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Keeler: Pope Francis is a surprise pick with a welcome name

Women hold rosaries at St Peter basilica during

Women hold rosaries at St Peter basilica during the conclave at the Vatican. Argentina's Jorge Mario Bergoglio was elected Pope Francis I on Wednesday, becoming the church's first Latin American pontiff after a conclave to elect a leader of the world's 1.2 billion Catholics. (Mar.13, 2013) Photo Credit: Getty Images

This is a pope who gives me hope. But for a few minutes, I have to admit, I was holding my breath.

The last time we had white smoke on day two of a conclave, I was pretty certain -- long before the "Habemus papam" announcement -- that the new pope was going to be Cardinal Joseph Ratzinger. And it was.

That gave me a feeling that our church wasn't going to be tending to its woundedness, but clinging to a pinched vision of church that wasn't going to lead the way forward.

So, when the white smoke went up this time, I feared the cardinal electors had chosen some old-guard Italian. Some news reports had said Cardinal Angelo Scola might have 40 of the necessary 77 votes. That sounded too much like the Ratzinger scenario of 2005.

The first sign that my glumness was misplaced was the given name of the new pope: Jorge Mario Bergoglio -- of Argentina.

Finally, a pope from a part of the world where the church is growing, and not from Europe, where it is shrinking. That's what I'd been hoping for.

The next surprise was even more heartening than mere geography: the name he chose.

In an op-ed on Monday, I expressed the hope that the new pope would recognize the brokenness of our church -- with the sexual abuse scandal and intrigue and dysfunction in the Vatican. And I didn't even mention the scandal of the ongoing exclusion of women from significant roles in governing the universal church. If the new pope were honest, I dared to think, maybe he'd think back to St. Francis of Assisi, who thought he heard Jesus telling him: "Repair my church." And maybe he'd decide the church is so much in need of fixing now that the best name he could take would be Francis.

And he did.

Of course, I thought as the afternoon wore on, this Jesuit pope could have named himself after St. Francis Xavier, one of the original Jesuits. Or St. Francis de Sales of France. Or maybe all three. But New York's Cardinal Timothy Dolan soon made it clear the pope chose this name in honor of Francis of Assisi and his love for the poor. I hope his choice also reflects a sense of the need for repair, for Franciscan humility, and maybe even the Franciscan love for our great blue globe and all its creatures.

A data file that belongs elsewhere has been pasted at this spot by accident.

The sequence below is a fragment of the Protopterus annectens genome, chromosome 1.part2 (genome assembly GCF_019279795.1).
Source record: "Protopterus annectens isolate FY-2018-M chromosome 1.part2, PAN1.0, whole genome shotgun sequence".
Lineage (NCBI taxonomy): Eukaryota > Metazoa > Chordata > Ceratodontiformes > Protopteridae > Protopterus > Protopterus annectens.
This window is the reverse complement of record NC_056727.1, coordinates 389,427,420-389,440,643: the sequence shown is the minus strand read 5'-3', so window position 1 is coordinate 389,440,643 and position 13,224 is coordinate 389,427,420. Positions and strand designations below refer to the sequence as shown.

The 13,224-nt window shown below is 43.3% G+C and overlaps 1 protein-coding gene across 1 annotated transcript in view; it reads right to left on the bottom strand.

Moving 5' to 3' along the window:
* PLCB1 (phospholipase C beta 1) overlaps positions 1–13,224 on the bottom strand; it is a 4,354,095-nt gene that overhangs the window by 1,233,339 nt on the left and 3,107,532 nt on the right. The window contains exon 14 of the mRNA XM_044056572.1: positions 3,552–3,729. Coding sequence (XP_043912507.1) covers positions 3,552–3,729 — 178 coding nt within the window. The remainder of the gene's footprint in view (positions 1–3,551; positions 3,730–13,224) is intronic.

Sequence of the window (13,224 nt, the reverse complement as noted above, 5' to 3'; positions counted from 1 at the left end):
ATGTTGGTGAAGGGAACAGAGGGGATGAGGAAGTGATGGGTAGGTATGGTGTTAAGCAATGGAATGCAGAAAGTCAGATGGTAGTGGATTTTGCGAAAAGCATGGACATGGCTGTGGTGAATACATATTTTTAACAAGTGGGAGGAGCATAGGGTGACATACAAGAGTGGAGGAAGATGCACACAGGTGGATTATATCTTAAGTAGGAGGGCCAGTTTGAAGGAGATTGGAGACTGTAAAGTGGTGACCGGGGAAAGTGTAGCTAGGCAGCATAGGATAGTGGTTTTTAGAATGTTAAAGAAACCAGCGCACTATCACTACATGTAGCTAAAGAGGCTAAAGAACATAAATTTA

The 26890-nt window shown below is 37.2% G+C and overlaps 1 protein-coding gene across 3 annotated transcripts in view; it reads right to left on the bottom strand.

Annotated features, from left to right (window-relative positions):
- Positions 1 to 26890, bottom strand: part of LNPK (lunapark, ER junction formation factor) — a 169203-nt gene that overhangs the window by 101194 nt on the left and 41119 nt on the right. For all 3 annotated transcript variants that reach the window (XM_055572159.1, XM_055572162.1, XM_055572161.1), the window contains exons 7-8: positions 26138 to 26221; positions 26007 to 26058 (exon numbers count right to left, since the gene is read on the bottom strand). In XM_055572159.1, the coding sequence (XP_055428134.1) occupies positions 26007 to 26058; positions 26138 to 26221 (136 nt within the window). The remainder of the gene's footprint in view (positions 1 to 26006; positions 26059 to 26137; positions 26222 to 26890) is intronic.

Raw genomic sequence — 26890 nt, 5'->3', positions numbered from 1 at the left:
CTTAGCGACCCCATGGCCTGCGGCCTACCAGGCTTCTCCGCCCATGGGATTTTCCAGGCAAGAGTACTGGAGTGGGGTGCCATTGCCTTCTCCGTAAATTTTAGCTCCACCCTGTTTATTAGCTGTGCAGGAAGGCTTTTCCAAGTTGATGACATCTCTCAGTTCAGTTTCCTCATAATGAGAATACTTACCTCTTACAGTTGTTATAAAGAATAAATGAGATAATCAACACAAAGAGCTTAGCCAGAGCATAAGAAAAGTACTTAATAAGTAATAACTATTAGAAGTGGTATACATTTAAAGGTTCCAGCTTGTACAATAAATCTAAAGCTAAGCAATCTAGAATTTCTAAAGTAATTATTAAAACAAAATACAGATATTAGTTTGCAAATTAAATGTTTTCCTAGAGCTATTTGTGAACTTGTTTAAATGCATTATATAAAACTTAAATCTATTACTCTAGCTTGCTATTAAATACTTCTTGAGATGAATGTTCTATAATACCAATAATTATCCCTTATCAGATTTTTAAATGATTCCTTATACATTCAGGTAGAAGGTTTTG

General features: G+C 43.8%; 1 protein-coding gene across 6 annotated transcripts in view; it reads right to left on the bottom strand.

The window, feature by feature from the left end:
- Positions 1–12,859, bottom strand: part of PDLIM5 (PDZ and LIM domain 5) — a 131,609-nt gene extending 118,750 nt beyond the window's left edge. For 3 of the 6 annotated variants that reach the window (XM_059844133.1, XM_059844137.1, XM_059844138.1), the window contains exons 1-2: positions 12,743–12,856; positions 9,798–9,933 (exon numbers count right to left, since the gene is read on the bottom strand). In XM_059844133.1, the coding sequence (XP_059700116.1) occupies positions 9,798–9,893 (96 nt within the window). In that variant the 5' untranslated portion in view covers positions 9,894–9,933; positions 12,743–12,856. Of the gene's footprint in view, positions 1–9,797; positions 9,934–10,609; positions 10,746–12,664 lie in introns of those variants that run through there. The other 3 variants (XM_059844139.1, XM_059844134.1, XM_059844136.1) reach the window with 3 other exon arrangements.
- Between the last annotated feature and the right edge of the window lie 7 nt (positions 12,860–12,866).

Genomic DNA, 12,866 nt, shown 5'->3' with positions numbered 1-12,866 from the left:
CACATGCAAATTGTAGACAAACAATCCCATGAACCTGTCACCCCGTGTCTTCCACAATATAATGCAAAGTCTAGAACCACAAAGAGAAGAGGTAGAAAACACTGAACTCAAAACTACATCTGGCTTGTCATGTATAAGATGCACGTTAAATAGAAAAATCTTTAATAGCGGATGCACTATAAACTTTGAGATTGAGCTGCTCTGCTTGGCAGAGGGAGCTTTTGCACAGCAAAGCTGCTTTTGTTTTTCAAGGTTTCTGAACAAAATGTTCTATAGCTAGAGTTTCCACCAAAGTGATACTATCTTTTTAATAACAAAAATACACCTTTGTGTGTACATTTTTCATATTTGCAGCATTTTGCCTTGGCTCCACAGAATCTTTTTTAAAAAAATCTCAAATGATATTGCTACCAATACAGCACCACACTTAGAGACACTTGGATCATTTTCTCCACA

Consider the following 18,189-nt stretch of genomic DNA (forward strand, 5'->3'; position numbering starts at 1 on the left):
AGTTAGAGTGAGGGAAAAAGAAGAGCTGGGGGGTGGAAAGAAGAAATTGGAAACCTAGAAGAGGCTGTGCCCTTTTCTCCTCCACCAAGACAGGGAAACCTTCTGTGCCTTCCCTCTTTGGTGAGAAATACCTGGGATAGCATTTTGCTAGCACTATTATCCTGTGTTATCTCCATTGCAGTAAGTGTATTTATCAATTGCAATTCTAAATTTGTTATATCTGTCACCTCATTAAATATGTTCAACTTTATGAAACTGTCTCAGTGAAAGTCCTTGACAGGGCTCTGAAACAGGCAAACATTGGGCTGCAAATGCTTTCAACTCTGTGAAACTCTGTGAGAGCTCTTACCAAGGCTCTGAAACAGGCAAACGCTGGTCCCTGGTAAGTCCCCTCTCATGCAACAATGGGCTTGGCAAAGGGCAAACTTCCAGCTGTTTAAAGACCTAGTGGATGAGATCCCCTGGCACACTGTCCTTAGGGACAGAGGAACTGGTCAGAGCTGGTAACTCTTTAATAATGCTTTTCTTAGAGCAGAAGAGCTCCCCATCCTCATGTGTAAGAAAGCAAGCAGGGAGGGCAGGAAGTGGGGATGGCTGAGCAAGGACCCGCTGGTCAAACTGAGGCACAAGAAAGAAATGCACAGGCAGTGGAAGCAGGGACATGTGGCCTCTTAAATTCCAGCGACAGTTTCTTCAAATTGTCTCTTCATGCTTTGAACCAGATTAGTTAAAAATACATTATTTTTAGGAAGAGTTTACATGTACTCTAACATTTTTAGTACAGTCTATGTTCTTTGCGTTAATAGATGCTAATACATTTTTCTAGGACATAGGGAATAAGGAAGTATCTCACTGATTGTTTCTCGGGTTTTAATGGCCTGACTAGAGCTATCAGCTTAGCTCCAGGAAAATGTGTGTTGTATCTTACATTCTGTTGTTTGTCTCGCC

Another thing to love about him is that he's the first pope from the Society of Jesus. In my book, any new person I meet who happens to have SJ after his name gets 10 positive points right at the start -- for intelligence and scholarship. The late Jesuit Scripture scholar Cardinal Carlo Maria Martini of Milan, though he wouldn't have broken the European mold, would have been a wonderful pope, I always felt.

The other thing to like about our new pope is that he was not exactly a central figure in the many lists of papabili put forward by various experts trying to guess which way the conclave might be going. This is a surprise I think we're going to like -- and not just because it confounds the wise.

In his first moments on the balcony, Francis quipped that he's a bishop of Rome called from afar -- a gentle echo of what Karol Wojtyla said in 1978 when he emerged on the balcony as John Paul II, the first Polish pope. Now we have our first Latin American pope.

And Pope Francis got me a little emotional when he humbly bowed and asked the vast throng to pray for him, before he gave them his blessing.

The secrecy of the conclave will probably make us wait a good long time before we learn any important details of what went on in the Sistine Chapel -- and how we all got it wrong. For now, I'm just content to rejoice that this Italian railway worker's son from Buenos Aires chose the name Francis.

His native city's name has been translated as Fair Winds, and we can all pray that this Jesuit who has picked a Franciscan name will bring to the church the fair and healthy winds of change that it so badly needs right now.

Grace and peace to you, Pope Francis.

Bob Keeler is a former religion reporter and editorial writer for Newsday.

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